• Greens are not vegetables, greens are not starchy.Greens are the only food group that helps digest other foods through stimulating the secretion of digestive enzymes.Greens are the primary food group that match human nutritional needs most completely.
  • A molecule of chlorophyll closely resembles a molecule of human blood. According to teachings of Dr. Ann Wigmore, consuming chlorophyll is like receiving a healthy blood transfusion. Many people do not consume enough greens, even those who stay on a raw food diet. By drinking two or three cups of green smoothies daily you will consume enough greens for the day to nourish your body, and all of the beneficial nutrients will be well assimilated. Read article.
  • Blending greens is a way to release valuable nutrients from within the cell walls you must rupture them.Cut chlorophyll taste by adding fruit.Smoothies vs. JuicesSmoothies give you the fiberGreens: Chard SpinachArugula
  • Blending greens is a way to release valuable nutrients from within the cell walls you must rupture them.Cut chlorophyll taste by adding fruit.Smoothies vs. JuicesSmoothies give you the fiberGreens: Chard SpinachArugula
  • Trained to think you shouldn’t eat things in wild, could be poisonousDaniel Moerman- 31, 000 plants in N. America, National Poison Control they designate 150 poisonous, odds in your favor. 100 of these are mildly poisonous, only 50 can cause real major problems.ITS BETTER TO BE SAFE THAN SORRY.Use google to find most poisonous, and most edible(do it for MD and VA)Books- FRESH, by Sergei boutenkoJanis Schofield- good authorGo to YOUTUBE
  • All grass edibleOver 400 varietiesMake sure not covered with pesticidesWheat grass is not most nutritious grass, it is mass produced because it grows the quickest and creates most juice and grows quickly. Can pay a lot for it .Will sustain and nourish you – not most delicious- best to put in a smoothieGives you: chlorophyll, amino acids, minerals, vitamins, enzymes
  • Dandelion300 varietiesAll edibleWhite sap is fine (misnomer)Bitterness, not used to it, but cleans our organs, cleans liver, pancreas, gall bladderHas:Vitamins: A, B, C, DMinerals: Copper, Phosphorus, potassium, iron, calcium, and magnesiumFlower concentrates Vitamin DSoak flowers in honey- use mixture and spread on toast, wild edible infused jamSmaller the greens, less bitterTrick to identify: run finger along main vein, should be smoothSmaller the green, the more nutrition.
  • Health Benefits of The DandelionDiuretic DetoxifierDandelion is used for treatment of:constipation acne eczema psoriasis arthritis edema (swollen ankles) osteoarthritis gout gallstones high blood pressure digestion problems
  • Purslane- rich in Omega 3 fatty acids (and doesn’t taste like fish!)Vitamins: A, B6, and CMinerals: Calcium, Iron, Magnesium, Phosphorus, Potassium, Copper, and ManganeseArchaeologists have found purslane seeds dating back thousands of years… and for 2 thousand year it was a well-known cultivated garden vegetable in EuropeIn 20th century it was forgotten, but is making a comebackCan cover your lawn in a doilylike matNO POISONOUS LOOK ALIKESHowever, SPURGE often grows with purslane, so always to make sure that you only grab purslane. One thing to know is that Spurge has a white milky sap, and purslane has no colored sap.Grows in sunny, sandy soils, vacant lots, disturbed soil, and lawnsHas effective survival skills, it produces seeds when the plant is a few weeks old. If picked, the stems have enough water to ripen the seeds. So if you are a gardener and pick purslane and leave it in the garden, you are helping it reproduce.Flavor is sweet-sour flavor and is great raw in salads or in smoothies. It can be used in soups as a thickener, and can also be breaded and put in casseroles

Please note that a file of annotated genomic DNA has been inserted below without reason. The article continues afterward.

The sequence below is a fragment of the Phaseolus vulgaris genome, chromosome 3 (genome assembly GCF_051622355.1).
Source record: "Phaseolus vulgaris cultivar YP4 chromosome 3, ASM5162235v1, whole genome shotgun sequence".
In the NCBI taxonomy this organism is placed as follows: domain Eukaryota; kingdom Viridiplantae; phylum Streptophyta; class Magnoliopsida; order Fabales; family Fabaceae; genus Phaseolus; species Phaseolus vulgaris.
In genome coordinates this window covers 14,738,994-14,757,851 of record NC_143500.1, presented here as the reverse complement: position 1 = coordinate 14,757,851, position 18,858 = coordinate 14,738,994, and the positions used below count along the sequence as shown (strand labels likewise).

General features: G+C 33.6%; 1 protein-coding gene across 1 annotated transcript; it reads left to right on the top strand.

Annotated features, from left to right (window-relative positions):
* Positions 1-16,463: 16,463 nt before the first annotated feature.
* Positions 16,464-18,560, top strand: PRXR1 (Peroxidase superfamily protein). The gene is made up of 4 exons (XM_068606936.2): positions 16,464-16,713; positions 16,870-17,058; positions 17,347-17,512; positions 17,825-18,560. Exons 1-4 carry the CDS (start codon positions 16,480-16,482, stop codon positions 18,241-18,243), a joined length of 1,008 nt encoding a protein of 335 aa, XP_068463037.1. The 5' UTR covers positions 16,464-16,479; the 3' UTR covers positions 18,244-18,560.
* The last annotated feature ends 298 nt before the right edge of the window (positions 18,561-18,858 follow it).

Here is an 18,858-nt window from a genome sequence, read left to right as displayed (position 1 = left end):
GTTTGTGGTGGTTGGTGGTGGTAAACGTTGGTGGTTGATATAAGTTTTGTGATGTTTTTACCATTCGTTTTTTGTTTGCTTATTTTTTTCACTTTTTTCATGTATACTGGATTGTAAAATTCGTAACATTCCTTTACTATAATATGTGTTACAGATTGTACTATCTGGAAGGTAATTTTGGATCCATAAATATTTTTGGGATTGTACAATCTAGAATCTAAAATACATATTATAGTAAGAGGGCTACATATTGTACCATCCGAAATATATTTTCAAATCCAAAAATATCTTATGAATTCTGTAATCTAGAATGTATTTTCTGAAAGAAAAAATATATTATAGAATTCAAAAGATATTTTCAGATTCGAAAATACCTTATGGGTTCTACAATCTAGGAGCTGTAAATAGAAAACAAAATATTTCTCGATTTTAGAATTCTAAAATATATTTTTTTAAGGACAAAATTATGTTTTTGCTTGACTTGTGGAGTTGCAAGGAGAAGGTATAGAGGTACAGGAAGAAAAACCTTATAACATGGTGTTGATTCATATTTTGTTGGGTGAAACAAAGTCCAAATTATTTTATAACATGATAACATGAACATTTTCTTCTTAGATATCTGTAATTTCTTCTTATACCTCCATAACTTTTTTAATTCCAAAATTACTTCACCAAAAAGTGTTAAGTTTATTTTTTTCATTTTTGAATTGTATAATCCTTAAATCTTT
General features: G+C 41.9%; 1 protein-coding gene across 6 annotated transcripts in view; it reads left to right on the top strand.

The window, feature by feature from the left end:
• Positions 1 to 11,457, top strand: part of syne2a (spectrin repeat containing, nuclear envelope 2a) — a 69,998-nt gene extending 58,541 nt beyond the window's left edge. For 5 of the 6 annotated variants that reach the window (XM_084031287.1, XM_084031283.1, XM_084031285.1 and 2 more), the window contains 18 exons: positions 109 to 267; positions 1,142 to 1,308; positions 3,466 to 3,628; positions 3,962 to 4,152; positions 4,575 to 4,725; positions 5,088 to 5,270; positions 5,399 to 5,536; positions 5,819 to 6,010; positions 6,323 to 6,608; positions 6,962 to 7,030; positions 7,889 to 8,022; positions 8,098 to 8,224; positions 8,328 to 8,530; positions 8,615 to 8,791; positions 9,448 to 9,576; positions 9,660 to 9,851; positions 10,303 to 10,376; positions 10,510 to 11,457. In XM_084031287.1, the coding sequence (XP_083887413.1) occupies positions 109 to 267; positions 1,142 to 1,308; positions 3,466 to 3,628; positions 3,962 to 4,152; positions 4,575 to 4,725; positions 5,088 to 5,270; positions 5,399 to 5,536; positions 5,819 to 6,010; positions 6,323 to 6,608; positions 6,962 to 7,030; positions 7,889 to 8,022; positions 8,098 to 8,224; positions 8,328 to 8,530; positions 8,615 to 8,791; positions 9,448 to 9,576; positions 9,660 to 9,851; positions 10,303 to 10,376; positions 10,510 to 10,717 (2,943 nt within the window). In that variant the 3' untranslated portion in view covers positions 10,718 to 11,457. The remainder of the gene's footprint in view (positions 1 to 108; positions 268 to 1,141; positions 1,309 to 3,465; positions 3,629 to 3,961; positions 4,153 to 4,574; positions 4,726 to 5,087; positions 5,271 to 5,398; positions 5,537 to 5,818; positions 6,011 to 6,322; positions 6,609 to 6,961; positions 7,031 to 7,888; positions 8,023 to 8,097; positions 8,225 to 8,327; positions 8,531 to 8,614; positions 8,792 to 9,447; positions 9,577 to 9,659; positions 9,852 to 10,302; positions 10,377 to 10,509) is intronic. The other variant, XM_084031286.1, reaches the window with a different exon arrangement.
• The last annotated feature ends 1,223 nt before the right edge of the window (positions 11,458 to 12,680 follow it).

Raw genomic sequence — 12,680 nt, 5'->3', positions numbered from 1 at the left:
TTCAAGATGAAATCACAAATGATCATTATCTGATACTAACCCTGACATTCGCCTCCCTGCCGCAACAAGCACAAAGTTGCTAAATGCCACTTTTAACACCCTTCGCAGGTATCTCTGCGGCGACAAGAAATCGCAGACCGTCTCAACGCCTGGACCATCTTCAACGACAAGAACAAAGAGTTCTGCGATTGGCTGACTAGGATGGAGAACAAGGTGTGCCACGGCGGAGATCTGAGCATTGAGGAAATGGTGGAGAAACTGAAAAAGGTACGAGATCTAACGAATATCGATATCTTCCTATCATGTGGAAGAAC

• It is succulent, creeping with branches 4-10 inches longPaddle shaped leavesHas tiny pale yellow flowers that bloom from mid-summer to fallSmooth, reclining annualCan cover an area like a doily matHas branches 4-10 inches longFleshy, toothless, paddle shaped leavesTiny pale yellow flowers with five petals and two sepals.Flowers are 1/5 inch wide and hide between the branches and only open in the morning sun
  • Lamb’s Quarters-branching annual that grows 3-10 feet tallHas alternate simple leaves and are mealy white underneath, white powder is a protective waxy bloomOlder leaves are diamond shapedVirtually no odorHas white dust on itGreat source of fiberStocky stem, woodyMild like spinachLeaves in blenderOne of MOST NUTRITIOUS foods, leaves great source of beta carotene, calcium, potassium, and iron- superior to spinach. Has trace minerals: B-complex vitamins, vitamin C, and fiberSeeds are edible and nutritious: provide protein, calcium, phosphorus, potassium, and niacin. Napoleon used seeds to make bread for his army when other food was scarce.